10 string Lyre Harp. The solid walnut body lends itself to the soft gentle curves of this ten string lyre. Moreover, the ten metal strings provide a classical sound that is enhanced by the solid spruce soundboard. When you are not playing, you can hang it up as a piece of art; it’s that pretty.
To Play: Hold it upright on your lap or as you walk, and pluck both sides of the strings. Or lay it flat and pluck it.
In the early Middle Ages in Eastern Europe, the secularization of the Jewish worship music gave rise to Klezmer music. Jewish troubadours, known as klezmorim gave the music a place in weddings and other simkhes (joyful events). The Klezmer music eventually blended with Slavonic, Greek, Turkish, Gypsy and even American jazz tempos and rhythms. For Klezmer Music try the Misheberakh mode which is: E F# G A# B C# D E F# G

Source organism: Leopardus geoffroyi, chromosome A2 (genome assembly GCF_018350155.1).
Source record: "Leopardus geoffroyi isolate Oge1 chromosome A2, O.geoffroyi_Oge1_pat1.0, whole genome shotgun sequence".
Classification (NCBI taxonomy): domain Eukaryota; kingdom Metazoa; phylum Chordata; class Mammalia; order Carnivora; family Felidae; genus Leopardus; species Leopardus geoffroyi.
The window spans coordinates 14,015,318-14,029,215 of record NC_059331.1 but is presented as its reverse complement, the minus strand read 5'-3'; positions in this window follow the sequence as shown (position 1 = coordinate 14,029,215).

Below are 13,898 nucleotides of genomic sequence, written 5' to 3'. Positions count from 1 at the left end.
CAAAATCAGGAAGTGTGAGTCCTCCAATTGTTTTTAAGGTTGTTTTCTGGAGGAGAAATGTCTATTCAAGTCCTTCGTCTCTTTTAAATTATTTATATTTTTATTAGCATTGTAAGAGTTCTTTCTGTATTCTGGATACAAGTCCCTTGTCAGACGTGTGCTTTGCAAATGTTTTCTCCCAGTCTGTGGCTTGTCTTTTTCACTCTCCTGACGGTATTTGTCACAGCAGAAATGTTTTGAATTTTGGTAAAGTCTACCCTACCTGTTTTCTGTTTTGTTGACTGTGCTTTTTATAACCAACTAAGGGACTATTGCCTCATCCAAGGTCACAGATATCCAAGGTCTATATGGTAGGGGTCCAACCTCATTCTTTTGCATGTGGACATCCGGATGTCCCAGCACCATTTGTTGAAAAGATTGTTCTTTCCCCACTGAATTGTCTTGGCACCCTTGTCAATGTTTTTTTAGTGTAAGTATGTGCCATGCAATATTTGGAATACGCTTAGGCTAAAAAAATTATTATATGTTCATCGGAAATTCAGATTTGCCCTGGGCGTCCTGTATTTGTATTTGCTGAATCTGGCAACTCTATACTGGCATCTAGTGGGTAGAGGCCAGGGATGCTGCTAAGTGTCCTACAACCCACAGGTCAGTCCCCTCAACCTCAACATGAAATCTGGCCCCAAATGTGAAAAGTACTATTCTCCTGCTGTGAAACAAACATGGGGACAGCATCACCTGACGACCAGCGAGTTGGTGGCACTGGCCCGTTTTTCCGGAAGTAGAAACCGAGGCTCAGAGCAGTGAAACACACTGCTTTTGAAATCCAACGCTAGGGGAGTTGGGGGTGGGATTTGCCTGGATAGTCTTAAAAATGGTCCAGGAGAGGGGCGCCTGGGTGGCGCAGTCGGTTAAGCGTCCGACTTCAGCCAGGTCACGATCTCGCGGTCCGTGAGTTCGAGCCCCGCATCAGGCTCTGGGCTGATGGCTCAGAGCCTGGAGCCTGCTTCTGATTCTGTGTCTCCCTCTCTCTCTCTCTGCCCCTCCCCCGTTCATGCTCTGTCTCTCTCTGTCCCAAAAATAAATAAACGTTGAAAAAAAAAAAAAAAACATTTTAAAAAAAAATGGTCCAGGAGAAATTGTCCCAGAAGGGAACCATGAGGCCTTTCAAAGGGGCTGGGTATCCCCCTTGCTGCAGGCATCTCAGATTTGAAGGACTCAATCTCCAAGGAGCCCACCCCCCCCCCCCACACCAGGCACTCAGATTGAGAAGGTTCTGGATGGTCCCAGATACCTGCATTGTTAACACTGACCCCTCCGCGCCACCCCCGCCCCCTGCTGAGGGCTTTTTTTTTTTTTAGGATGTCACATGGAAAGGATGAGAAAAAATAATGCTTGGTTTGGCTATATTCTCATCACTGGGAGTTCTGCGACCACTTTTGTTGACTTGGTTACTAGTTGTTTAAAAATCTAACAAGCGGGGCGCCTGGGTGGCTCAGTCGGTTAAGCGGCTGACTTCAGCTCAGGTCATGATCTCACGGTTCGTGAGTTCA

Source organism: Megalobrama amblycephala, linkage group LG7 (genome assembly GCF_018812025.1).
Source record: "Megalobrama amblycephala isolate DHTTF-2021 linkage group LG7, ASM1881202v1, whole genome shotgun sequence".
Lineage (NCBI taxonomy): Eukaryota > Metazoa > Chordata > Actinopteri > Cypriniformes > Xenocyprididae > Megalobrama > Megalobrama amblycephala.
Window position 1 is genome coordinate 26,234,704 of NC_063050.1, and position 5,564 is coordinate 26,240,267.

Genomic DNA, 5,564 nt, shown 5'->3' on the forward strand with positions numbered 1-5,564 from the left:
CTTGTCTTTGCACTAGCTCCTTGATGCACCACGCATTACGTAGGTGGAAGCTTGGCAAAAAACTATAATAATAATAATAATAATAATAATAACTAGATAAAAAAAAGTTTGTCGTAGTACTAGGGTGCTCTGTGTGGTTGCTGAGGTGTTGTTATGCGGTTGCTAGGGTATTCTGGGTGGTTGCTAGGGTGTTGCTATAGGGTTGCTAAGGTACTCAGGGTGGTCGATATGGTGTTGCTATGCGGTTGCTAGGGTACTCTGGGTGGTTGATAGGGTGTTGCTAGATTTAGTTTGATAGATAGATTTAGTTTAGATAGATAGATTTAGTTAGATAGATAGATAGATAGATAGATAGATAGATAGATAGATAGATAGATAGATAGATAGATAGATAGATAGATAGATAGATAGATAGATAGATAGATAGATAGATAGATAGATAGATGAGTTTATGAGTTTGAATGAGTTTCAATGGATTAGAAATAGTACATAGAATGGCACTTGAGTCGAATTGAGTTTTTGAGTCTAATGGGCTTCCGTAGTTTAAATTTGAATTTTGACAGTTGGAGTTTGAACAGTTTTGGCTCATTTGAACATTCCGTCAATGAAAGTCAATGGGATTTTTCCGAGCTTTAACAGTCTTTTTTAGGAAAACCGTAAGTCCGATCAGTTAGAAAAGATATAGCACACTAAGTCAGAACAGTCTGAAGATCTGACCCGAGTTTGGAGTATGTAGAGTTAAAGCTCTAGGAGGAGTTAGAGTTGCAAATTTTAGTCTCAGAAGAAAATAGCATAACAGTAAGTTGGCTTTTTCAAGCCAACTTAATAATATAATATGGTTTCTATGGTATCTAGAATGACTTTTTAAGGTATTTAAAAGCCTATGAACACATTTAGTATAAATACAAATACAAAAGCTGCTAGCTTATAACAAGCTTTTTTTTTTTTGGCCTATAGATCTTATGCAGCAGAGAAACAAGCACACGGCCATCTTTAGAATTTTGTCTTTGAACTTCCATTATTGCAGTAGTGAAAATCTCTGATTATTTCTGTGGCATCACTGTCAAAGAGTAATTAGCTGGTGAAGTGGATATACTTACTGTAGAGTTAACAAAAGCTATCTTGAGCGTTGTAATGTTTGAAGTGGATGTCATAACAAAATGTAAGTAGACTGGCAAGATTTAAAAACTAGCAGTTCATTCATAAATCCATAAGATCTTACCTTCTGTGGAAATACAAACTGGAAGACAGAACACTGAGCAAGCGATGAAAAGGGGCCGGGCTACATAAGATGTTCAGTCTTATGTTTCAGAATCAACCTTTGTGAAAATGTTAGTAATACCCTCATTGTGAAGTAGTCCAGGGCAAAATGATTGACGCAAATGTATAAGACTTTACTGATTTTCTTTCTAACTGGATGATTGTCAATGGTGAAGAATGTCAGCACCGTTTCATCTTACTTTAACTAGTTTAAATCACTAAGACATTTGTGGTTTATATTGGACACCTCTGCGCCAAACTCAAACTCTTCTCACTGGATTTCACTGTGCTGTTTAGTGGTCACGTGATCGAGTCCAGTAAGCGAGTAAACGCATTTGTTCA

A more authentic tuning derives from Judaic worship music, where the instrument was used to accompany the singing of the Chazzan, also known as a Cantor. This style of tuning uses the Chazzanut mode; starting with the bass (largest strings) tune as follows: D E F G# A B C D E F.
Two alternative methods of tuning that work well with singers comfortable in the Key of G are: (again bass to treble): E F# G A B C D E F# G and D E F# G A B C D E F# (E is tonic) Notice, in the second tuning, all the notes are the same but you’re starting on D rather than E. However, try an inspirational tuning of your choice.
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